Far from being small-minded killjoys, Bostonians proved to be a pretty forward-looking, sophisticated lot. We asked a lot of questions, didn’t settle for half-baked answers, and weren’t overly wowed by the shiny objects the US Olympic Committee dangled in front of us.

As for the public improvements we will supposedly lose now that the Olympics won’t be disrupting our lives for the next nine years, there isn’t a single unmet need — be it transportation improvements, affordable housing or the redevelopment of blighted areas — that can’t be met better without the games. Former WCVB-TV (Channel 5) editorial director Marjorie Arons-Barron writes:

If Boston 2024 boosters are really serious about a long-term vision and strategy for greater Boston, why not join forces with Mayor Walsh in his nascent Boston 2030 planning? If this wasn’t just marketing palaver, they could put their resources (including their unspent budget) and talent together with others in the city (including the No Boston Olympic supporters) to develop and implement a smart and integrated plan to upgrade housing, roads and bridges, public transit, education, creating jobs and more so that greater Boston can express its aspirations in a practical and achievable blueprint that can transform the city and meet the needs of all its people. That would be a gold-medal-winning performance.

Kudos to everyone on a tremendous victory.

More: The Market Basket analogy occurred to Jon Keller of WBZ as well.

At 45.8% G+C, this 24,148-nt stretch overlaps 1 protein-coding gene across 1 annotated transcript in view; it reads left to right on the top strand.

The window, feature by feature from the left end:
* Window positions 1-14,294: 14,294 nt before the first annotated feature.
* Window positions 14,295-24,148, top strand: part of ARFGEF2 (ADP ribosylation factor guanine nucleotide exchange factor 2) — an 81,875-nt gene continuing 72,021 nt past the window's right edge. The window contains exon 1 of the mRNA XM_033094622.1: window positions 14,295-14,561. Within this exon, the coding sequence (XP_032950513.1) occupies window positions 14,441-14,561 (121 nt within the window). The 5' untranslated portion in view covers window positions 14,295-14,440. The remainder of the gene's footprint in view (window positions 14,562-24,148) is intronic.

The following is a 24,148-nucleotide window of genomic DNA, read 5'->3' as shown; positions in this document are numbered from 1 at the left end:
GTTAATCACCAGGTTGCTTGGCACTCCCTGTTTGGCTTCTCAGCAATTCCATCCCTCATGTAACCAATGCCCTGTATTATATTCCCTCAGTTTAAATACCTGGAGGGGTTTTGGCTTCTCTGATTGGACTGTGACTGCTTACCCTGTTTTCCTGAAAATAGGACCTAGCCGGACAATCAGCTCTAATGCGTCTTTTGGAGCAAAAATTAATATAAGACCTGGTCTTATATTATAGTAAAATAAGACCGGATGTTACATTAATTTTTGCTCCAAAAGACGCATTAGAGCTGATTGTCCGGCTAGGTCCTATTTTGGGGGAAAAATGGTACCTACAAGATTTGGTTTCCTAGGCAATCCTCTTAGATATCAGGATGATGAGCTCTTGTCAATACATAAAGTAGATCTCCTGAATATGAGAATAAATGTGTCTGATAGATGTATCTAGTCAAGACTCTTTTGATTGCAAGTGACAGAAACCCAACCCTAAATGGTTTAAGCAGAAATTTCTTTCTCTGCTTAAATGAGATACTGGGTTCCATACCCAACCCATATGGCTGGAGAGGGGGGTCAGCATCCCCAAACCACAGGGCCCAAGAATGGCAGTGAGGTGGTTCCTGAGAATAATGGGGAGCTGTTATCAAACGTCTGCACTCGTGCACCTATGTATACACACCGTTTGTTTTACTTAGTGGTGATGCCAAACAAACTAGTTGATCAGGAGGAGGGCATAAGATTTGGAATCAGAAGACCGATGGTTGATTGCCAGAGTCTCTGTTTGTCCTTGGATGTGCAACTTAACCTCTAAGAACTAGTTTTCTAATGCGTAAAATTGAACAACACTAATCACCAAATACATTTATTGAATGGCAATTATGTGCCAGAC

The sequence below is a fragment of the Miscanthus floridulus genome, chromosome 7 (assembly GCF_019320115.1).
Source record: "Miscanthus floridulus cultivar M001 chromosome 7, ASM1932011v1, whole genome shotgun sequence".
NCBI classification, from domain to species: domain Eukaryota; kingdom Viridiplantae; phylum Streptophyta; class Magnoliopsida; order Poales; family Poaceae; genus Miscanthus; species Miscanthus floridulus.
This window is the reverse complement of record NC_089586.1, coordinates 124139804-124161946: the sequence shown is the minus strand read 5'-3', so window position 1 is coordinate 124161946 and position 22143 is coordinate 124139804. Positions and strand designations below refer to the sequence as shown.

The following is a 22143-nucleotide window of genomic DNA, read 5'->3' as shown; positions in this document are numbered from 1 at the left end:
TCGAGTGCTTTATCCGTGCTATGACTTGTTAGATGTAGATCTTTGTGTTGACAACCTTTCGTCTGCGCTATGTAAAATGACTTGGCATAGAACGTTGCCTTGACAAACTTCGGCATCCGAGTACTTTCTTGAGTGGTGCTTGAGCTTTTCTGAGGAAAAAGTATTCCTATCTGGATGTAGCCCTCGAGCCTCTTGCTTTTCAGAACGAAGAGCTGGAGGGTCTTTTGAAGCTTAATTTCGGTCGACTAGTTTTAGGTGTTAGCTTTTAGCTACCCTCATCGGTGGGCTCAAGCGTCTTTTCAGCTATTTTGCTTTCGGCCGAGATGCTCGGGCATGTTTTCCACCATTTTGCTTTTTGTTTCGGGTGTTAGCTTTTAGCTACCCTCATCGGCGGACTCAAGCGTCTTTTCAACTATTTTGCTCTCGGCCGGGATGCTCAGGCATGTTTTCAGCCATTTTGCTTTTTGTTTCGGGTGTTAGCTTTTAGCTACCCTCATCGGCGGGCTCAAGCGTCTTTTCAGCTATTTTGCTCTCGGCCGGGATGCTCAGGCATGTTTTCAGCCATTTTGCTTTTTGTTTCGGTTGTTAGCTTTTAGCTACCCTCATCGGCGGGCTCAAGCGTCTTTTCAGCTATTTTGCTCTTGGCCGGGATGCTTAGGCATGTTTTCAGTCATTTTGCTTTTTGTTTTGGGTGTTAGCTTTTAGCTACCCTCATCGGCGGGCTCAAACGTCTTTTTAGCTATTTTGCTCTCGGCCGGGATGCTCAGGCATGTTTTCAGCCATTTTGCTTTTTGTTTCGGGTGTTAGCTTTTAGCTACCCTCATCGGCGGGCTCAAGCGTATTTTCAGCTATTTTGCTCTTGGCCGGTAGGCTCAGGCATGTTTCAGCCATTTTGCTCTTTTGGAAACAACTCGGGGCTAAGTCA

Photo (cc) by Val D’Aquila and published under a Creative Commons license. Some rights reserved.

Also published at WGBHNews.org.

Boston Herald lays off six, according to union

Update, July 27: Just got word that four, not six, Boston Herald employees were laid off last week, none in editorial.

Awful news coming out of the Boston Herald this afternoon. The Newspaper Guild tweets:

How U.S. respect for LGBT rights influences the world

My friend Susan Ryan-Vollmar has written an important op-ed piece for The Boston Globe about how respect for LGBT rights in the United States has a positive effect on the rest of the world.

Susan recently accompanied the Boston Gay Men’s Chorus to Israel and Turkey. While in Istanbul, government tanks blasted Pride marchers with tear gas and water cannons. It was a harrowing scene, but the chorus itself was able to perform in front of more than 3,000 people — in part because U.S. Consul General Charles Hunter, who’s married to a Turkish man, had made it clear he’d be attending. Susan writes: